Quote: "For those 10 million permanent residents who feel offended by the rejection of this legislation, who feel betrayed, who feel humiliated, who feel beaten down, the appropriate thing at this moment is to arm yourselves with the right to vote by naturalizing yourself and becoming citizens."

GUTIERREZ: Absolutely, I feel that way.

DOBBS: May I ask you a question? Why should they feel beaten down? Why should they feel humiliated? Why should they feel betrayed?

GUTIERREZ: Because when you speak of one immigrant, you really speak of all of them, Lou. Because the tone and the texture of this debate has been such that you stereotype all of us. You put the blame on the Mexican border and the Mexican border and Mexicans as though they were usurping jobs left and right from American citizens, as though they were tearing at the very fabric of this society. That tone and tenure of the debate speaks ill of them. They have come through...


DOBBS: ... you have just distorted anything that I've said. And I want to set the record...


DOBBS: No, no. I'm going to set this record straight.


DOBBS: No, no. I'm going to set this record straight, Congressman. I have said that an illegal immigrant crossing our border from the south would be a damn fool not to cross it for a better life. What I have said is that the United States' government is absolutely derelict, its Congress and its president in not enforcing the law.

And I have put the blame squarely, squarely, sir, on you, your colleagues in government and this president for its failure to enforce the law of the United States and to secure the borders almost six years after September 11th.

So don't tell me, after your activists and many of the proponents of amnesty and open borders have called me a racist, a xenophobe, an isolationist.

GUTIERREZ: Sorry (ph), Lou, I... DOBBS: OK. Please keep the record straight here.

GUTIERREZ: Lou, the problem here is I haven't said any of those things here on this program or in private or in public conversations. Nor do you have a record of it, so why accuse me of something that I've never uttered? Number one.

What I have said is that immigrant community should organize itself. The more people they have to vote, the more they're engaged in our democratic process. The more beneficial the process and the...


DOBBS: But that's what I'm asking you.

GUTIERREZ: ... product will be for them.

DOBBS: You said 10 million people who are in this country legally, why...


GUTIERREZ: Legally. They're here. Because...


DOBBS: Because why wouldn't they already be doing that?

GUTIERREZ: Let me share with you. Let me share with you. Number one, they are doing it. And we're going to encourage them the same way we encourage people to register to vote, to naturalize to become citizens, and to become much more active in this debate so that they are more empowered, Lou.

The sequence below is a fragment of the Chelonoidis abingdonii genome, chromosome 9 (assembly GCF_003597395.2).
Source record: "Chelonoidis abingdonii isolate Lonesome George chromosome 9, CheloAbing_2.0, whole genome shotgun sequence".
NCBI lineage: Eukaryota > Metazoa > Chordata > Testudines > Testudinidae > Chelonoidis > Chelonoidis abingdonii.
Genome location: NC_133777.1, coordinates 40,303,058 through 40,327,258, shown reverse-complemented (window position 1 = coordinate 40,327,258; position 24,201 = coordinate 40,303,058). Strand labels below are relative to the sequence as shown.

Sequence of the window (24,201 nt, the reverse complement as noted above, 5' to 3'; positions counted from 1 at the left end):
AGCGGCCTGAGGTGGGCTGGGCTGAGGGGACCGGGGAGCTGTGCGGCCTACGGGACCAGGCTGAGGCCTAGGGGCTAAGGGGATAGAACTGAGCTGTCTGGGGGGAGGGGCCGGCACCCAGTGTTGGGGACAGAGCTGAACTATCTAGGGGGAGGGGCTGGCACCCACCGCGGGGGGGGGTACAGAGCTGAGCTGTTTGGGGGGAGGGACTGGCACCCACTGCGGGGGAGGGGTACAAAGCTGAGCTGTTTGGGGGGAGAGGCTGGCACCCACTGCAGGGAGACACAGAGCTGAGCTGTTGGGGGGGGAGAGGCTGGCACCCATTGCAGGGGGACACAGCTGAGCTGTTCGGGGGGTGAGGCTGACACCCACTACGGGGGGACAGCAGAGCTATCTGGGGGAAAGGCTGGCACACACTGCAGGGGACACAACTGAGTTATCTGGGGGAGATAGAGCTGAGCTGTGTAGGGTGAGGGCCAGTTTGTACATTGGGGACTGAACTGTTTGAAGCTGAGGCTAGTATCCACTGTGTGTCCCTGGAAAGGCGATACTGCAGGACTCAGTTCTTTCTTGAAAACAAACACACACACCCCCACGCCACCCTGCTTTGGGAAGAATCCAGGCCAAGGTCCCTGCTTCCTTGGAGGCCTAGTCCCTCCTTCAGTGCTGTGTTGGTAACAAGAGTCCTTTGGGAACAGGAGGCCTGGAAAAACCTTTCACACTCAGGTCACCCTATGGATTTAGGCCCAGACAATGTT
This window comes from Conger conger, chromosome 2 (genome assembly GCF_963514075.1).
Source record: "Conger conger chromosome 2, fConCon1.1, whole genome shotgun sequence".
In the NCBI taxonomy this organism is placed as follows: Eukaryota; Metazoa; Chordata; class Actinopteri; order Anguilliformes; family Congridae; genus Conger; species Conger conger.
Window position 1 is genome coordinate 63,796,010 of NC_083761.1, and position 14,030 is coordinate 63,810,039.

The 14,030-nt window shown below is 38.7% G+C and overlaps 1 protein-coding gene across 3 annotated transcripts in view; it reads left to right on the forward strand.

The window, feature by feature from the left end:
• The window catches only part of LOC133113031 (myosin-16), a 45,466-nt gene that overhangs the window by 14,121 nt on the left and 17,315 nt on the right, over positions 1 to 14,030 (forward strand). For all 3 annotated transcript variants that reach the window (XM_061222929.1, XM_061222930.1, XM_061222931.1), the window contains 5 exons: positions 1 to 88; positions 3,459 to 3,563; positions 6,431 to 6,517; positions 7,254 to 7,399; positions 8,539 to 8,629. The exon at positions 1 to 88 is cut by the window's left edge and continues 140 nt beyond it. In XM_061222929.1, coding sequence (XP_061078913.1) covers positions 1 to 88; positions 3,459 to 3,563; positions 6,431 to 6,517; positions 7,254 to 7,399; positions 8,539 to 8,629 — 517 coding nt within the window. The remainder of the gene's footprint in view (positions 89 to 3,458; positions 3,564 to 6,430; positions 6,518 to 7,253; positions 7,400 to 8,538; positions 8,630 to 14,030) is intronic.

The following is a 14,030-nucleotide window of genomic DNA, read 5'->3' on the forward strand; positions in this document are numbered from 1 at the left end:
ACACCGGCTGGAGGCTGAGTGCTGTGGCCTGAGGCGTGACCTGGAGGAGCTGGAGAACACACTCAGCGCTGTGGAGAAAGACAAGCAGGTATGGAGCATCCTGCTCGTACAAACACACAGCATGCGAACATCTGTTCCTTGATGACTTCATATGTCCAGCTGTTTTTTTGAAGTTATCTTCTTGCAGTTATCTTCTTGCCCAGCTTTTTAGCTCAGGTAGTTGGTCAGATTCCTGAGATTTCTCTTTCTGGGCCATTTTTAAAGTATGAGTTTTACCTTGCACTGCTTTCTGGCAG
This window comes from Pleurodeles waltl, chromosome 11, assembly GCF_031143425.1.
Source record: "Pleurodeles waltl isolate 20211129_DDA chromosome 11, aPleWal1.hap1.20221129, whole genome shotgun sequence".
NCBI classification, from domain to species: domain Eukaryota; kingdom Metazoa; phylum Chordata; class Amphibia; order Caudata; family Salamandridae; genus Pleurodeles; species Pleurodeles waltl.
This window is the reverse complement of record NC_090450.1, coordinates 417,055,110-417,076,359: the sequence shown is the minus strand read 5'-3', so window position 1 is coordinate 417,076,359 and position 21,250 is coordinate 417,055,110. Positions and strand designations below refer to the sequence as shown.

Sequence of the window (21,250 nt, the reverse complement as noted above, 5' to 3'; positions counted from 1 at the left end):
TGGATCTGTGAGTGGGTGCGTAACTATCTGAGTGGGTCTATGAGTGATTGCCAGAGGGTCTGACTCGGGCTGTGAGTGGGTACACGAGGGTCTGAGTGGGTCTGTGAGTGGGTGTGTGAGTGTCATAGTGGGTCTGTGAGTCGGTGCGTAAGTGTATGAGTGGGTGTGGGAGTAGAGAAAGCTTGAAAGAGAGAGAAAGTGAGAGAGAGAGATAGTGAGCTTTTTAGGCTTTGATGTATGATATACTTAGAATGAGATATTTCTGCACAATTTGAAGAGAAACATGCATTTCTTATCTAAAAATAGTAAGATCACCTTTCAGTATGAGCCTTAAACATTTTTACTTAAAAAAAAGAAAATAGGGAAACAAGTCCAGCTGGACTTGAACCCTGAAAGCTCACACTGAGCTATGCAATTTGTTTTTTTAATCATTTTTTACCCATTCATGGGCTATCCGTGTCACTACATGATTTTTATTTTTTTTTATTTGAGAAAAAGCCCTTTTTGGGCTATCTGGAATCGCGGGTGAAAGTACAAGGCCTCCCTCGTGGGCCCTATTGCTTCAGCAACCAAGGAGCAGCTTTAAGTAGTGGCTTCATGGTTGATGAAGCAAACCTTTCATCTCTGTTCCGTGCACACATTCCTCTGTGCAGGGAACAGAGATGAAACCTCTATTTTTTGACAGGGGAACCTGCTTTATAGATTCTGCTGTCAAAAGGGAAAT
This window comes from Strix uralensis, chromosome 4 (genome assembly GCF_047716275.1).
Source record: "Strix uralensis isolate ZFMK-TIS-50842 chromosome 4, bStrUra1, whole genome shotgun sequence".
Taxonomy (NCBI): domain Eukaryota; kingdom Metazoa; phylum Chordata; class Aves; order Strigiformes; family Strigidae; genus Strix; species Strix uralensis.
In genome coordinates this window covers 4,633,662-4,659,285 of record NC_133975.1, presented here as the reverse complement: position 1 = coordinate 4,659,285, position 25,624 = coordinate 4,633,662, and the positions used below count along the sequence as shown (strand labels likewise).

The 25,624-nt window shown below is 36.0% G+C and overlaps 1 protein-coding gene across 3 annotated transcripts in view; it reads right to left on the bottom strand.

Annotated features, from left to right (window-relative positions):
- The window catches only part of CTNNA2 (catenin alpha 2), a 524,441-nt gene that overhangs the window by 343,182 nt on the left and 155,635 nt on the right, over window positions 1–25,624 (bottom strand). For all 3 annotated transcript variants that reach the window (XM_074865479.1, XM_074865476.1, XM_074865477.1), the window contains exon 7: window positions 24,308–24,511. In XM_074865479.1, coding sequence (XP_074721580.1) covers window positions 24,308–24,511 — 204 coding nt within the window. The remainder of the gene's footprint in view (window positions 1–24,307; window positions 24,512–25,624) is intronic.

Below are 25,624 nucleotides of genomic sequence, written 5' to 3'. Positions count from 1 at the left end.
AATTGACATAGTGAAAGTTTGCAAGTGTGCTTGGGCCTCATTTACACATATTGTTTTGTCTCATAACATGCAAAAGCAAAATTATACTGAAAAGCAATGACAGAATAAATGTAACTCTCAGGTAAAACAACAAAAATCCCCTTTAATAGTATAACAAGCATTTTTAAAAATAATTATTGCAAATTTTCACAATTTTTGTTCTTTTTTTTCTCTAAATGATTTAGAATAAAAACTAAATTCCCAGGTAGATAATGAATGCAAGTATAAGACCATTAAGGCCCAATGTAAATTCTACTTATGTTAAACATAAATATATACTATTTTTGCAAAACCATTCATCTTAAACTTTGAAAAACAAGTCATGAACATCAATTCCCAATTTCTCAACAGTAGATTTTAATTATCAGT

Because you see, in my neighborhood, in my community, there are not hordes of people. They sit on the same pew with me on Sunday at church. Their children play with our children. They are an integral part of the fabric of our community.

DOBBS: Please, Congressman. Nobody on this...

GUTIERREZ: And they need to organize themselves and arm themselves with the right to vote. That's the democratic...

:DOBBS: Why in the world have you...

GUTIERREZ: ... way to do it.

DOBBS: Why would a -- I couldn't agree with you more. But what I'm asking is, why in the world would a person who is in this country -- as a legal permanent resident, why would they not already be on that path? And the issue that one immigrant is the same as any other, sir, is an absolute distortion and at the root of much of the obfuscation from your side of the argument.

There is obfuscation on the other side without question. But to say there's no difference between illegal immigrants and legal is a disservice to everyone who goes through the legal process to enter this country.

GUTIERREZ: Lou, we have different points of view, you and I.

DOBBS: Yes, we do.

GUTIERREZ: That's what makes this country so rich and so dynamic and that's what keeps us strong and vibrant, Lou. And what we have to do in this discourse is have respect for each and everyone's point of view.

DOBBS: I've got all the respect. Who invites you on this broadcast? As often as I can.

GUTIERREZ: But, please, number one, you just accused me of a whole bunch of things in your prior intervention that I've never said, either publicly or privately. I've come on this program. You invite me on this program. I look forward to the energetic debate.

DOBBS: All right. Let me ask you this.

GUTIERREZ: Do you think I come on this program because you're going to congratulate me and say, Lu, what a great job, happy we both (INAUDIBLE)...


DOBBS: Well, let me ask you this.

GUTIERREZ: No, I come because I think it enriches our conversation.

DOBBS: I agree with you and I delight in the fact that you do even though you and I couldn't be much farther apart on the issue.

GUTIERREZ: I know that.

DOBBS: Let me ask this. I have said secure our borders, secure our ports and then we'll deal with the effort of a rational, effective, humane reform, and I mean real reform, not just a name, in our immigration laws, and deal with those 12 million to 20 million illegal aliens.

Why will -- why could we not do that?

GUTIERREZ: I think we can.

DOBBS: Because that's what the American people want.

GUTIERREZ: And you know something, it's what I want, Lou.

DOBBS: Then let's do it. Let's get on the road together. We'll go out and persuade everybody to do it.

GUTIERREZ: Lou, by I'm saying -- Lou... DOBBS: Let's go secure that border.

GUTIERREZ: But I'm for securing -- Lou, when I wrote the STRIVE Act with my colleague Flake that was introduced by McCain and Kennedy in the Senate, it was about enforcement, enforcement, enforcement and making sure our border was secure, and internal enforcement.